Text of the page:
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Occupational Hazards in Long Term Care   
Nursing Home eTool

Today nursing homes and residential care facilities employ approximately 2.8 million workers at 21,000 work sites. Many nursing home tasks require considerable lifting and other strenuous physical labor.  Historically the injury rate for workers in these facilities is double the injury rate for all full time workers in other occupations.  This eTool* is designed to assist employers and employees in identifying and controlling the hazards associated with nursing homes and residential care facilities. 


Hazards found in a Nursing Home Ergonomics Module Workplace Violence Module Tuberculosis Module Pharmacy Module Dietary Module Utility Module LaundryModule Whirlpool/Shower Module Bloodborne Pathogens Module Maintenance Module Nurses Station Module

This eTool addresses the following topics:

Workers' Rights

Workers have the right to:

  • Working conditions that do not pose a risk of serious harm.
  • Receive information and training (in a language and vocabulary the worker understands) about workplace hazards, methods to prevent them, and the OSHA standards that apply to their workplace.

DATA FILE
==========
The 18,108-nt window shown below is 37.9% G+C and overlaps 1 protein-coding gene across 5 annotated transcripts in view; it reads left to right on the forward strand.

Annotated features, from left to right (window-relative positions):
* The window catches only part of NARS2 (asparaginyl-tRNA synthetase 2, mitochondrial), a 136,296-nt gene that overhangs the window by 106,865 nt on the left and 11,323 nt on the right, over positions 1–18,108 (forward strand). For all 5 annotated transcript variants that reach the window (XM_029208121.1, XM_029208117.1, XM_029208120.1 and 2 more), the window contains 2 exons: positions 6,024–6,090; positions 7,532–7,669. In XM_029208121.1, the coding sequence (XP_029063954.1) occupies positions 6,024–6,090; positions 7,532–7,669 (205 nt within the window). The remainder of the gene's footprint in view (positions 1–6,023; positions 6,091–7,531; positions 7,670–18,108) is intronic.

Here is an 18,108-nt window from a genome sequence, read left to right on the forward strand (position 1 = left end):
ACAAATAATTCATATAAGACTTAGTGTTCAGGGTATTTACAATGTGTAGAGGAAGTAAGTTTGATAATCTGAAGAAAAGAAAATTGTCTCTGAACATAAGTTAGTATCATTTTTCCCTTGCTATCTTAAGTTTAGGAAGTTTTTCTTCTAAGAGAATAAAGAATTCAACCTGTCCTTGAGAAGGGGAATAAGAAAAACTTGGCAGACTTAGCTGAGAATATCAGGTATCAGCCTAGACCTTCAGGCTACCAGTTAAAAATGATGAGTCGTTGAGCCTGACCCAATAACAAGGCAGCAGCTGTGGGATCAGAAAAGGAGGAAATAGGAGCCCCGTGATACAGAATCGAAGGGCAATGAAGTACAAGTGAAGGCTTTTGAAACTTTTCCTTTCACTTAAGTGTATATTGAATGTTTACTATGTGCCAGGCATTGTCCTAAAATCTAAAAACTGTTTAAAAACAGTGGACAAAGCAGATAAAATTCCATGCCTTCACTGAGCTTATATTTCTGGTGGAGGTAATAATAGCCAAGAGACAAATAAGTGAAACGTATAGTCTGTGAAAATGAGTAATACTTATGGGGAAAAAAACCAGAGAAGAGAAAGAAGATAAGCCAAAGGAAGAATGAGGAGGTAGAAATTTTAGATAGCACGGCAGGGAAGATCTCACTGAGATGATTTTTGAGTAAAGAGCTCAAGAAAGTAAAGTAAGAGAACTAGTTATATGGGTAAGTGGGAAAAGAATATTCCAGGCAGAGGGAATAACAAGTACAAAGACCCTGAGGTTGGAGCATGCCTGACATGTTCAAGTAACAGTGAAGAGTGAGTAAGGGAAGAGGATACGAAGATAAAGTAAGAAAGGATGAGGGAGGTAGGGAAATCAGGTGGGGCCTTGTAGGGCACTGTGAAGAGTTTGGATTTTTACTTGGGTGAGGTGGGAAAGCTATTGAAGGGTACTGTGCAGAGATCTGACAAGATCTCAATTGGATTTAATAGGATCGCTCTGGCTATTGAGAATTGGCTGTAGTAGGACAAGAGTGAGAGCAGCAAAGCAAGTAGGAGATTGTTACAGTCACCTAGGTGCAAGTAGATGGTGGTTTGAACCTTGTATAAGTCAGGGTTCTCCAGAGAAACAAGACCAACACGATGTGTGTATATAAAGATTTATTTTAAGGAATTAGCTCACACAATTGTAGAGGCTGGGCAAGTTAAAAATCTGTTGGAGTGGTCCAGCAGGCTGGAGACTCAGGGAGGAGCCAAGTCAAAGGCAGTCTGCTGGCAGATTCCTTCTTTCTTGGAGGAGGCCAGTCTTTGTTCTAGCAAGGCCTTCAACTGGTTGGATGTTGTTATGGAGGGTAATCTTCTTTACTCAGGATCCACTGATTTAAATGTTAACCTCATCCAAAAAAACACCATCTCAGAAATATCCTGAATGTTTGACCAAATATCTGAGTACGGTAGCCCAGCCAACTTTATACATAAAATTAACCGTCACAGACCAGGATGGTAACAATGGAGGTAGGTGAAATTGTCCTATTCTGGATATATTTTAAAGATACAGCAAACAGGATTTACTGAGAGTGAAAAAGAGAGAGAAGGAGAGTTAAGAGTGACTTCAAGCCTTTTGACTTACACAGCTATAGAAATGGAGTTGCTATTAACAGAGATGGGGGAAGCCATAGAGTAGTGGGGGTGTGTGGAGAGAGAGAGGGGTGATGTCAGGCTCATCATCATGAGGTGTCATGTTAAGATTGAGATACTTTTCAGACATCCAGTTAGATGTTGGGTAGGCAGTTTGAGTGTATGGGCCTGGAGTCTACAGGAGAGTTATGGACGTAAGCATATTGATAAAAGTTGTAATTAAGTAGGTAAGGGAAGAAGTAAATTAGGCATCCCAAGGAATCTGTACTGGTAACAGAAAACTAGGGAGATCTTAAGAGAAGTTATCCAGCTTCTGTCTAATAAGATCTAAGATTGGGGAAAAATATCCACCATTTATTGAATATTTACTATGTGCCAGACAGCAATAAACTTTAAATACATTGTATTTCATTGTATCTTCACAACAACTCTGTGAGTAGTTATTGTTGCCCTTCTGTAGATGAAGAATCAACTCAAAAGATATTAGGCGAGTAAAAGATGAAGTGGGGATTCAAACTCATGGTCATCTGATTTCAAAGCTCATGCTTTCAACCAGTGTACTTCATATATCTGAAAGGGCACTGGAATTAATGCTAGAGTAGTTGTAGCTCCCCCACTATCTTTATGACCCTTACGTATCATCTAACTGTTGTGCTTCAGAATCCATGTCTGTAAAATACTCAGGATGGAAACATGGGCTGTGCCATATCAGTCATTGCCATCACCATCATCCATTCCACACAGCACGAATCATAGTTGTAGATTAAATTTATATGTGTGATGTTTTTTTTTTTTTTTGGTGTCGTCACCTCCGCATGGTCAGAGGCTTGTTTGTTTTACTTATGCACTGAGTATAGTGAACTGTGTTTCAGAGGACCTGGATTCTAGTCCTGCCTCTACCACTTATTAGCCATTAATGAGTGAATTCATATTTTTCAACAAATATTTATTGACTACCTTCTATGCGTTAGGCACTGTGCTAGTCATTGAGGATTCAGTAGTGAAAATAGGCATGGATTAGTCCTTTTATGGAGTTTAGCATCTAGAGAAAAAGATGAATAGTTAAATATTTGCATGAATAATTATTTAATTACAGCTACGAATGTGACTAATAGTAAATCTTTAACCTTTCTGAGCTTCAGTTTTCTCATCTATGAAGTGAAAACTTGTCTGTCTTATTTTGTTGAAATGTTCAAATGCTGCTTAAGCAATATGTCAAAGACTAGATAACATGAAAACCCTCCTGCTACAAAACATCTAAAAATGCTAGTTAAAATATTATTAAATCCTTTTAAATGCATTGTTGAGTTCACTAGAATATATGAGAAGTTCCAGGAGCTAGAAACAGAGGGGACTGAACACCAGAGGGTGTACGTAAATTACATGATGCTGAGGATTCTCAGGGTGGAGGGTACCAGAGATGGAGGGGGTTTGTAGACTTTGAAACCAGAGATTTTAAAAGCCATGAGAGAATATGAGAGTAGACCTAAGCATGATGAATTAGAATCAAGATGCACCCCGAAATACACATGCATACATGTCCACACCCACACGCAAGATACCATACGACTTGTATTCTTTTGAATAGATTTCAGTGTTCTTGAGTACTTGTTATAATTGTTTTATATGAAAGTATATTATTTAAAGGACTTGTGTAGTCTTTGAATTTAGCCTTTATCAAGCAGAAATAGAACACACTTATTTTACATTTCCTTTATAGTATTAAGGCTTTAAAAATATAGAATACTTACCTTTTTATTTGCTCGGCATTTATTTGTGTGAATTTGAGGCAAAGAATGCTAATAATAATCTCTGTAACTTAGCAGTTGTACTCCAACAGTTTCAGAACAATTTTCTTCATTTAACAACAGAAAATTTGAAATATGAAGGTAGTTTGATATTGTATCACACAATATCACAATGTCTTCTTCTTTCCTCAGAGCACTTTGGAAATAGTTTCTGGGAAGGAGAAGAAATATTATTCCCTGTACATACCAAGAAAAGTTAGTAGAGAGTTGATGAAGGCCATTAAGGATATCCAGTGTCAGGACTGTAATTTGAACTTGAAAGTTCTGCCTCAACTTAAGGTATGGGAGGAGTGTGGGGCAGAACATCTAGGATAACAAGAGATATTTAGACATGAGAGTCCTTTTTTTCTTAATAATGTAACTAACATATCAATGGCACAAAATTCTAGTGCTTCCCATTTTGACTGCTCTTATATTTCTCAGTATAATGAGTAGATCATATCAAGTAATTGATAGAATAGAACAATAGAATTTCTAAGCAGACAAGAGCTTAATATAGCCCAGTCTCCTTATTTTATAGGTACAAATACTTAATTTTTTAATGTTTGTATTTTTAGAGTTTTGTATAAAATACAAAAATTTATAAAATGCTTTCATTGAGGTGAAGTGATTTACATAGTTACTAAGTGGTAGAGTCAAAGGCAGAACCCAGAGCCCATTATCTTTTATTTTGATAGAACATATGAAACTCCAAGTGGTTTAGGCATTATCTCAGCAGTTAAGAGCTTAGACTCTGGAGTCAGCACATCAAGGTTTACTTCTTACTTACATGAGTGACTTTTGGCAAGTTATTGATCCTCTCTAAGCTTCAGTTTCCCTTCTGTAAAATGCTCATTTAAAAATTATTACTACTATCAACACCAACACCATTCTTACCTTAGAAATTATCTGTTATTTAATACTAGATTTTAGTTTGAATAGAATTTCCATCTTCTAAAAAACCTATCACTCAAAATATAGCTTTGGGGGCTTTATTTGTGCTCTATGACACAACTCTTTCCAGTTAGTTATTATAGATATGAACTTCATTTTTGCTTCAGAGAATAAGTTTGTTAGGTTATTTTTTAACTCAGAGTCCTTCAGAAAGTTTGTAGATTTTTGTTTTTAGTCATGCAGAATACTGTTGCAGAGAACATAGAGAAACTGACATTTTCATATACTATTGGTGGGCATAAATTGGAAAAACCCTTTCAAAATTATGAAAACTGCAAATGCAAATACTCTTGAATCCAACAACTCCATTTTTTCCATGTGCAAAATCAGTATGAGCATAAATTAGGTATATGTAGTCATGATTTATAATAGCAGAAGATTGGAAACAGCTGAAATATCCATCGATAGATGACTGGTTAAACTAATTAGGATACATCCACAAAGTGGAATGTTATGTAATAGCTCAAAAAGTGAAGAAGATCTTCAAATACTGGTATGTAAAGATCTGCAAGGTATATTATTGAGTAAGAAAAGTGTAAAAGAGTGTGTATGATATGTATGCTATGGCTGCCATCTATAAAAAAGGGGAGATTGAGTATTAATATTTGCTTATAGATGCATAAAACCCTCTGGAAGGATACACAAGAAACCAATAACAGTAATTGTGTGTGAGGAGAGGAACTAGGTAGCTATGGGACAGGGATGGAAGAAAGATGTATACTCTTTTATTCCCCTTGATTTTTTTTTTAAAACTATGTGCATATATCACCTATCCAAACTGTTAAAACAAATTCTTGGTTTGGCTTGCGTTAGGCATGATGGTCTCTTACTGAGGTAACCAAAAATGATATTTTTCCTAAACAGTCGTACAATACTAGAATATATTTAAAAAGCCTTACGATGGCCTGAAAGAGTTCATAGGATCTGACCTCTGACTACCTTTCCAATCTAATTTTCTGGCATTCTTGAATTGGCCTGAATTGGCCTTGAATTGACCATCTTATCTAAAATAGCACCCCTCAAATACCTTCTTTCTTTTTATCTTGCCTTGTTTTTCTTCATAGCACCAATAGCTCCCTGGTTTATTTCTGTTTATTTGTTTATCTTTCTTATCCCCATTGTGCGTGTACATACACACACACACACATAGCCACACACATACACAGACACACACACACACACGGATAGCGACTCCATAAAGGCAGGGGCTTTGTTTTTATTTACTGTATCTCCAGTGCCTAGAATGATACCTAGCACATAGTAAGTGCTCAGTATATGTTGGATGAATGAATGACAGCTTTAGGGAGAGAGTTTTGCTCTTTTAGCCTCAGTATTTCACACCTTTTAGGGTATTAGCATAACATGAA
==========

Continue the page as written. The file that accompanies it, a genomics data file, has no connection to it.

• Review records of work-related injuries and illnesses.
  • File a complaint asking OSHA to inspect their workplace if they believe there is a serious hazard or that their employer is not following OSHA's rules. OSHA will keep all identities confidential.
  • Exercise their rights under the law without retaliation, including reporting an injury or raising health and safety concerns with their employer or OSHA. If a worker has been retaliated against for using their rights, they must file a complaint with OSHA as soon as possible, but no later than 30 days.

For additional information, see OSHA's Workers page.

How to Contact OSHA

Under the Occupational Safety and Health Act of 1970, employers are responsible for providing safe and healthful workplaces for their employees. OSHA's role is to ensure these conditions for America's working men and women by setting and enforcing standards, and providing training, education and assistance. For more information, visit www.osha.gov or call OSHA at 1-800-321-OSHA (6742), TTY 1-877-889-5627.

*eTools are "stand-alone," illustrated, Web-based training tools on occupational safety and health topics. As indicated in the disclaimer, eTools do not create new OSHA requirements.

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